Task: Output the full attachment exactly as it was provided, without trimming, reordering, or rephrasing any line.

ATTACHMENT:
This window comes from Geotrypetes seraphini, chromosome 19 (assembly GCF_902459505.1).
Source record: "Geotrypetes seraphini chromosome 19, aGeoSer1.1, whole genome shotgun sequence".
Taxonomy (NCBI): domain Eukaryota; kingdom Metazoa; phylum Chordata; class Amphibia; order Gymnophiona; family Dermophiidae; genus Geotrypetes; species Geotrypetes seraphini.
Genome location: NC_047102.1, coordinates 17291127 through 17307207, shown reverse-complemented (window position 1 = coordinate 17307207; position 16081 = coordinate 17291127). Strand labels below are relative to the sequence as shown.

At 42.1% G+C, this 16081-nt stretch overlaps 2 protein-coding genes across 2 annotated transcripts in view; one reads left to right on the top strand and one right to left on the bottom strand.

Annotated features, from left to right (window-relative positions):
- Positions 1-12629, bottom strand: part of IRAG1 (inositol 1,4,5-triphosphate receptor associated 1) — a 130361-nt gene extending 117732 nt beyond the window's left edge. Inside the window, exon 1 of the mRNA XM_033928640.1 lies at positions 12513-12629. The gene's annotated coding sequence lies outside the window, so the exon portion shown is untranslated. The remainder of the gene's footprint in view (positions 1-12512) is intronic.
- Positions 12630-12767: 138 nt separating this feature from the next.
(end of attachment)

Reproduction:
This window comes from Geotrypetes seraphini, chromosome 19 (assembly GCF_902459505.1).
Source record: "Geotrypetes seraphini chromosome 19, aGeoSer1.1, whole genome shotgun sequence".
Taxonomy (NCBI): domain Eukaryota; kingdom Metazoa; phylum Chordata; class Amphibia; order Gymnophiona; family Dermophiidae; genus Geotrypetes; species Geotrypetes seraphini.
Genome location: NC_047102.1, coordinates 17291127 through 17307207, shown reverse-complemented (window position 1 = coordinate 17307207; position 16081 = coordinate 17291127). Strand labels below are relative to the sequence as shown.

At 42.1% G+C, this 16081-nt stretch overlaps 2 protein-coding genes across 2 annotated transcripts in view; one reads left to right on the top strand and one right to left on the bottom strand.

Annotated features, from left to right (window-relative positions):
- Positions 1-12629, bottom strand: part of IRAG1 (inositol 1,4,5-triphosphate receptor associated 1) — a 130361-nt gene extending 117732 nt beyond the window's left edge. Inside the window, exon 1 of the mRNA XM_033928640.1 lies at positions 12513-12629. The gene's annotated coding sequence lies outside the window, so the exon portion shown is untranslated. The remainder of the gene's footprint in view (positions 1-12512) is intronic.
- Positions 12630-12767: 138 nt separating this feature from the next.